I am one of those freaks who enjoys both cooking and baking; I also enjoy both eating and sharing my results.  I made pumpkin whoopie pies last night, for a pumpkin carving party I attended tonight.   I mostly followed the recipe for the cookie/cake part, but could not find marscopone cheese for the filling.  Instead of stressing, I reminded myself that I have my own baking protocol anyway, so things like ingredients and recipes aren’t really relevant – except for the parts where I try to pretend that they are vital.  While I do sometimes completely wing things (more in cooking) and other times actually follow a recipe like it’s some sort of sacred ritual (again, more in cooking), I generally follow these steps:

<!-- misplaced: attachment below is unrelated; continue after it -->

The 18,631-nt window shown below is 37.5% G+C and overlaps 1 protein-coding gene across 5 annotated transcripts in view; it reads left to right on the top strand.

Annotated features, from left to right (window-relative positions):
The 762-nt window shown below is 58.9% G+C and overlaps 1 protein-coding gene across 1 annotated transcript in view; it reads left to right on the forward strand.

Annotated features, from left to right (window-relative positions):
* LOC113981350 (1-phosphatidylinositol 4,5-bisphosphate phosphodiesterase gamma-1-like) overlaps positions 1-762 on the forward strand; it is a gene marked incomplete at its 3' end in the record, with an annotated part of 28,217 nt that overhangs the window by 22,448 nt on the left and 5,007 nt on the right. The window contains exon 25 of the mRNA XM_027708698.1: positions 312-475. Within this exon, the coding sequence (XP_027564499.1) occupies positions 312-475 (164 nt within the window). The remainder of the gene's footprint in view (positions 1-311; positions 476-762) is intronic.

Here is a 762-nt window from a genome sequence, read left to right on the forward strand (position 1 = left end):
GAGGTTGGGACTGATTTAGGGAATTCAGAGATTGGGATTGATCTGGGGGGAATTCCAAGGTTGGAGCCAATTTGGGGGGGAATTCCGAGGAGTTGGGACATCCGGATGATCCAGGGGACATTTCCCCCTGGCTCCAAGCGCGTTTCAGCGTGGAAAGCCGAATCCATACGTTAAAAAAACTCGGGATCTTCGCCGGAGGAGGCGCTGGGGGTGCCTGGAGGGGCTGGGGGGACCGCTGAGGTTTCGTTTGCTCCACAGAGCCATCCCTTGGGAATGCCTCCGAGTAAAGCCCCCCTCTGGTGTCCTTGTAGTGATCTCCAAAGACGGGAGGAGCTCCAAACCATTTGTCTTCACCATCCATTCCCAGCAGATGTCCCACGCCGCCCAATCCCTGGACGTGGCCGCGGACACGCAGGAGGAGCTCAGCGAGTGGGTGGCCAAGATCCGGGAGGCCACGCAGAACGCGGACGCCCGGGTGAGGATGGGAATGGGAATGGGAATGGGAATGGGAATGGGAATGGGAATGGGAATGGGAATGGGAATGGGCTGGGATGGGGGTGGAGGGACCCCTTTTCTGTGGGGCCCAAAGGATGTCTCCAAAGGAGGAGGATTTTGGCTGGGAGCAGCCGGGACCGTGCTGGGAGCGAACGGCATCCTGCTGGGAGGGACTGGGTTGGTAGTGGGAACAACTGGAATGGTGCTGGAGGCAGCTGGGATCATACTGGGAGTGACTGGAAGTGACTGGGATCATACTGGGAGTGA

1.) Make a plan, which involves finding a recipe (or two) at some point.  The birth of the plan could be from seeing a recipe on a website, a product in a store, or inspiration from a specific ingredient/concept.

2.) Take inventory of the ingredients needed for said recipe.  Potentially reevaluate the aforementioned recipe OR make a trip to the store…possibly stores.

3.) Get my business all set out and ready.  I don’t necessarily get all of my ingredients out at once (although sometimes I do) but I do like to know what’s going to happen before it needs to happen.  For example, if I am going to need softened butter at some point, I’ll put it out early.  I wait on nobutter; butter waits on ME.